3 Popular Types of Remote Learning Options

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A guest post from Emily Brangwynne, Director of Development and Communications at Duet.

 

As fall quickly approaches, colleges and universities are making important decisions about whether their campuses will reopen for in-person learning. For many, the answer is no

 

Students who planned to attend college on-campus this fall now have an important decision to make. Should they continue with their plans, paying the same tuition in most cases for a learning experience that will be primarily online? Or should they consider some of the other remote learning options available to them, many of which will be more affordable and may be better equipped with the technology infrastructure to provide students with a high-quality online learning experience?

 

In this post, we compare some of the various remote learning options available to college students as we head into an uncertain and unstable fall semester. It’s important to consider what kind of online learning experience your school is offering, and what some of the pros and cons are of each kind of approach so you can make an informed decision about your college future.

 

1. Virtual Instruction From an On-Campus Provider

This option essentially moves the traditional college course online and is what many colleges are opting to do this fall to help reduce COVID-19 dangers.

 

Rather than hosting in-person classes on campus as normal, professors can lecture virtually through a video program such as Zoom, Skype, or Google Hangouts. Papers, exams, and other assignments are completed and turned in virtually as well. 

 

Because you’re completing a course through a traditional college program, this option comes with the prestige and stature normally associated with a Bachelor’s or Master’s degree coursework. Depending on your school and class size, you might also expect a more personal learning experience and a stronger professor-student relationship than you may find in other remote learning options. If it’s important that your professor knows your name and can offer one-on-one help, this may be your best bet.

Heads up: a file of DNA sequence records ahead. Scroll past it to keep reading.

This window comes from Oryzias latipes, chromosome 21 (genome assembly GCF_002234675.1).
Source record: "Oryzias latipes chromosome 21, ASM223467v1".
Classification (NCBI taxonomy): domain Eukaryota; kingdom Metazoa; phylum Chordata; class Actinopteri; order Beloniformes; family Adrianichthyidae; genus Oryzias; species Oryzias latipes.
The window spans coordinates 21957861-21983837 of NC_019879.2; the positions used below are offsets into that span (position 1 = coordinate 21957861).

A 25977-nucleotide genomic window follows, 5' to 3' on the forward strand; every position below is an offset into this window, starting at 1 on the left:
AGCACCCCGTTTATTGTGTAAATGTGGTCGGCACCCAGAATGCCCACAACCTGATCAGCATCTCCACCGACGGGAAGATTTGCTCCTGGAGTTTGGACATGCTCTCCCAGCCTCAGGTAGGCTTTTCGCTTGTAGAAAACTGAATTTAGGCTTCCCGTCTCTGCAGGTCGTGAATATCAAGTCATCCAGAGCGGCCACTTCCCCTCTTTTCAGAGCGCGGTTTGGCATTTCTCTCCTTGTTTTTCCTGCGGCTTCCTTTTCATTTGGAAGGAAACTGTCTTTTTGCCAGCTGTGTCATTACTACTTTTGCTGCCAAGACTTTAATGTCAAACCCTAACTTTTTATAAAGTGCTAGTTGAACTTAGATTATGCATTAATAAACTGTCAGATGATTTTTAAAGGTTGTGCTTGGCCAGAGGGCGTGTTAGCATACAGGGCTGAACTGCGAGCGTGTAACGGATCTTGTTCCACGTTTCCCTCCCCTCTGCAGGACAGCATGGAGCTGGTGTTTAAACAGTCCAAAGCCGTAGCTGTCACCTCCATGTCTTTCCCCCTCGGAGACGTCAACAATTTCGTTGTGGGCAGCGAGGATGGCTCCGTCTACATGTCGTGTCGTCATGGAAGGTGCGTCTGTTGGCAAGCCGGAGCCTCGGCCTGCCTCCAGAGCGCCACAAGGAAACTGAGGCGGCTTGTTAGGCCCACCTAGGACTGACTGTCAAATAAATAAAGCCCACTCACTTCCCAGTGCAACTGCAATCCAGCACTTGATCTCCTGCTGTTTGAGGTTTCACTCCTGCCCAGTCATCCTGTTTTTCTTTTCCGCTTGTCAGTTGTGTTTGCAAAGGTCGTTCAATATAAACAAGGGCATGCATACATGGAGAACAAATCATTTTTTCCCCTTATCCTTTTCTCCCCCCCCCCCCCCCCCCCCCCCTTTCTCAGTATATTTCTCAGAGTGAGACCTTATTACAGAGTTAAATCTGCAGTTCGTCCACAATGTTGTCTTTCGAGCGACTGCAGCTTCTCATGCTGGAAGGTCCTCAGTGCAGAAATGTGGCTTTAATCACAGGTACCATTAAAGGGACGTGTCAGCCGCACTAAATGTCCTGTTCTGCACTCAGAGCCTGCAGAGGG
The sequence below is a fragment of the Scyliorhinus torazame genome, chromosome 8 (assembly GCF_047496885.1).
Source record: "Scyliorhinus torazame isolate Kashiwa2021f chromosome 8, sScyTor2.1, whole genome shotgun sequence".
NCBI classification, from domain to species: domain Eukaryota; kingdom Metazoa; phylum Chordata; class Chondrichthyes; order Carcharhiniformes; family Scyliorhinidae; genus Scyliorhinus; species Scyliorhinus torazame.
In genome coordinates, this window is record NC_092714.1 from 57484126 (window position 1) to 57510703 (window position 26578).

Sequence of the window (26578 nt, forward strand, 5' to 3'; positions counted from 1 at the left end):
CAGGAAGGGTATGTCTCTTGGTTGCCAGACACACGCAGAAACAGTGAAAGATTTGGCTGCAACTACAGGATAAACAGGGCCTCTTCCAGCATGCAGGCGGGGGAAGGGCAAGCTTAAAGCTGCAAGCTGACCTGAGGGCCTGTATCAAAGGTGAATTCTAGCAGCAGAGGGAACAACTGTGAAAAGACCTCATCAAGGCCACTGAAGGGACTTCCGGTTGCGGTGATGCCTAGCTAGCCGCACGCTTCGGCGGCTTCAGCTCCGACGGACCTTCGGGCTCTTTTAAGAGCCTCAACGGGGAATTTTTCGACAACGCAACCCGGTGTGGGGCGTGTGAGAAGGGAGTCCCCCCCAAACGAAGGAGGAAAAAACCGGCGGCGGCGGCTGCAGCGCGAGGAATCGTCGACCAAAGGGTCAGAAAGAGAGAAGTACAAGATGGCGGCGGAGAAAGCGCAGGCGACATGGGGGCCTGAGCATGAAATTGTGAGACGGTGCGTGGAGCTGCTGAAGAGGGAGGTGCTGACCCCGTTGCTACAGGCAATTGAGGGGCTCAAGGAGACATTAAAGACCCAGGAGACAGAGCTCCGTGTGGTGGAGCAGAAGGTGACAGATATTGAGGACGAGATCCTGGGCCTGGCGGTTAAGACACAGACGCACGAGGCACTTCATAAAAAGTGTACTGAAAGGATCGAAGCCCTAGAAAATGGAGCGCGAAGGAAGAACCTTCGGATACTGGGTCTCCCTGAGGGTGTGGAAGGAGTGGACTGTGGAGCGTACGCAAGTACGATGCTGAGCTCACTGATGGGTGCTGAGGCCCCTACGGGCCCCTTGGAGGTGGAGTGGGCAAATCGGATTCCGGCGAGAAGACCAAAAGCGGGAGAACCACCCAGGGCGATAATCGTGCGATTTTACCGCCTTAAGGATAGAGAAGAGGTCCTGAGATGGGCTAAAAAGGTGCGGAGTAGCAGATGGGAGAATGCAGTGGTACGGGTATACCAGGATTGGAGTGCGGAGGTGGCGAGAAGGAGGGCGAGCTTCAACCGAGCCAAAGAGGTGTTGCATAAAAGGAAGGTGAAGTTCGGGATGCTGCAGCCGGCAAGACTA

However, moving classes that are normally in-person to an online format isn’t always a smooth process. Traditional schools (especially smaller colleges) may not have the resources or technical teams in place to provide effective online instruction. Plus, some professors may find it difficult to transition their in-person coursework into an online format. That means you could be paying top-dollar for a subpar learning experience. 

 

2. Online Degree Programs

The coursework for online degree programs is designed from start to finish with remote learning in mind. Students typically take classes and accumulate credit hours to earn their degrees, but there may be more evening classes and flexible scheduling to accommodate students with full-time jobs. If a student misses a scheduled class, they can usually access a recording to watch at their convenience. Class information and assignments are often accessed through some kind of tech platform designed specifically for online learning. 

 

Many schools offer online degree programs and they’re typically less expensive than on-campus learning options. That makes these a great option for students who can’t attend classes in-person or who otherwise couldn’t afford a traditional on-campus education. Plus, the added flexibility makes it ideal for students who need to balance schoolwork with a job, family obligations, or other responsibilities. And because these classes are designed specifically for online learning, you may find they come with more tech support, making it easier to communicate and engage with others remotely.